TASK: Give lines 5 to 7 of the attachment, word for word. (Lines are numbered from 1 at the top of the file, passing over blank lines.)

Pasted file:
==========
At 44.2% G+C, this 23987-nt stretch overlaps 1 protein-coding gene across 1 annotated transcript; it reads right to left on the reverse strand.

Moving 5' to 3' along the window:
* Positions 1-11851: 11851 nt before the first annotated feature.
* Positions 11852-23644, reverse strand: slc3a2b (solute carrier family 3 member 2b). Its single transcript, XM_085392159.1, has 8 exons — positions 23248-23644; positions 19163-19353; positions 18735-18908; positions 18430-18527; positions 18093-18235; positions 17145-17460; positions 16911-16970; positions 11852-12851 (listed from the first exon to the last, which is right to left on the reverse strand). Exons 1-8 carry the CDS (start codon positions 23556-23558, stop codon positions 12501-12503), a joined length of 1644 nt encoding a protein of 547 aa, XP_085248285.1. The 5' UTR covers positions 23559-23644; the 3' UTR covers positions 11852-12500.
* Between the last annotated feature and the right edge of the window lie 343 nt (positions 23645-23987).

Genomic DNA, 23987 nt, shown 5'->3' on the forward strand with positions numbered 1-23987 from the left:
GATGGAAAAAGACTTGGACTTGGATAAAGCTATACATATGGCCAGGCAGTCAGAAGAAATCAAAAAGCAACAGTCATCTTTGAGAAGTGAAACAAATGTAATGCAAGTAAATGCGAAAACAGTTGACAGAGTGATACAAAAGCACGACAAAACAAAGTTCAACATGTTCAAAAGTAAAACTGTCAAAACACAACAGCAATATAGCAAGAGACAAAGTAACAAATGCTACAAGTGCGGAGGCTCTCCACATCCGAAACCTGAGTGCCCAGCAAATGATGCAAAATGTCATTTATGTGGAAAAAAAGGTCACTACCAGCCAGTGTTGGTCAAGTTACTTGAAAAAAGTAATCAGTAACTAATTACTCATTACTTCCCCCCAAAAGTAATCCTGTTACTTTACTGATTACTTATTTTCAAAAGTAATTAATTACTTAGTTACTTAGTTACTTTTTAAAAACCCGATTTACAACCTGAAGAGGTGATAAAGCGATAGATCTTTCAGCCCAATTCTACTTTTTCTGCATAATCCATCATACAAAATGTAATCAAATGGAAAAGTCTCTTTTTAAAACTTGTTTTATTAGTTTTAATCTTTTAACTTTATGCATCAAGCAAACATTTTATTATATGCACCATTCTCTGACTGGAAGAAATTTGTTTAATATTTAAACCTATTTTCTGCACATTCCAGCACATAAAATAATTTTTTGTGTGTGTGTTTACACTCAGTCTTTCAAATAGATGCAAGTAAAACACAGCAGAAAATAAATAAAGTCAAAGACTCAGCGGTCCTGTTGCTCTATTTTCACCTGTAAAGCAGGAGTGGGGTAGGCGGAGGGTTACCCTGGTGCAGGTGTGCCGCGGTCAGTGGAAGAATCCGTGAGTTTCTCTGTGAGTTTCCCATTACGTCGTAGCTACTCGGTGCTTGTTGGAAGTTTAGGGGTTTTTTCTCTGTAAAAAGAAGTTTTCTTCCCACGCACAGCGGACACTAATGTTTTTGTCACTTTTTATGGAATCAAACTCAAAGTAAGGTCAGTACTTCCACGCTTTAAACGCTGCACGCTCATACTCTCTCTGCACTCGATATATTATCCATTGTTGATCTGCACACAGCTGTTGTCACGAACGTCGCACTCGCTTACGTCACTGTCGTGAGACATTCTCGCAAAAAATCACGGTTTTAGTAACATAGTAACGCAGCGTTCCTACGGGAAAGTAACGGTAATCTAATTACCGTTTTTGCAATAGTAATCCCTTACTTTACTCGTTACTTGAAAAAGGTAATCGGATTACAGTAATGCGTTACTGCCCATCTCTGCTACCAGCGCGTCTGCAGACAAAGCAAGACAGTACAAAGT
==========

* Between the last annotated feature and the right edge of the window lie 343 nt (positions 23645-23987).

Genomic DNA, 23987 nt, shown 5'->3' on the forward strand with positions numbered 1-23987 from the left:
GATGGAAAAAGACTTGGACTTGGATAAAGCTATACATATGGCCAGGCAGTCAGAAGAAATCAAAAAGCAACAGTCATCTTTGAGAAGTGAAACAAATGTAATGCAAGTAAATGCGAAAACAGTTGACAGAGTGATACAAAAGCACGACAAAACAAAGTTCAACATGTTCAAAAGTAAAACTGTCAAAACACAACAGCAATATAGCAAGAGACAAAGTAACAAATGCTACAAGTGCGGAGGCTCTCCACATCCGAAACCTGAGTGCCCAGCAAATGATGCAAAATGTCATTTATGTGGAAAAAAAGGTCACTACCAGCCAGTGTTGGTCAAGTTACTTGAAAAAAGTAATCAGTAACTAATTACTCATTACTTCCCCCCAAAAGTAATCCTGTTACTTTACTGATTACTTATTTTCAAAAGTAATTAATTACTTAGTTACTTAGTTACTTTTTAAAAACCCGATTTACAACCTGAAGAGGTGATAAAGCGATAGATCTTTCAGCCCAATTCTACTTTTTCTGCATAATCCATCATACAAAATGTAATCAAATGGAAAAGTCTCTTTTTAAAACTTGTTTTATTAGTTTTAATCTTTTAACTTTATGCATCAAGCAAACATTTTATTATATGCACCATTCTCTGACTGGAAGAAATTTGTTTAATATTTAAACCTATTTTCTGCACATTCCAGCACATAAAATAATTTTTTGTGTGTGTGTTTACACTCAGTCTTTCAAATAGATGCAAGTAAAACACAGCAGAAAATAAATAAAGTCAAAGACTCAGCGGTCCTGTTGCTCTATTTTCACCTGTAAAGCAGGAGTGGGGTAGGCGGAGGGTTACCCTGGTGCAGGTGTGCCGCGGTCAGTGGAAGAATCCGTGAGTTTCTCTGTGAGTTTCCCATTACGTCGTAGCTACTCGGTGCTTGTTGGAAGTTTAGGGGTTTTTTCTCTGTAAAAAGAAGTTTTCTTCCCACGCACAGCGGACACTAATGTTTTTGTCACTTTTTATGGAATCAAACTCAAAGTAAGGTCAGTACTTCCACGCTTTAAACGCTGCACGCTCATACTCTCTCTGCACTCGATATATTATCCATTGTTGATCTGCACACAGCTGTTGTCACGAACGTCGCACTCGCTTACGTCACTGTCGTGAGACATTCTCGCAAAAAATCACGGTTTTAGTAACATAGTAACGCAGCGTTCCTACGGGAAAGTAACGGTAATCTAATTACCGTTTTTGCAATAGTAATCCCTTACTTTACTCGTTACTTGAAAAAGGTAATCGGATTACAGTAATGCGTTACTGCCCATCTCTGCTACCAGCGCGTCTGCAGACAAAGCAAGACAGTACAAAGT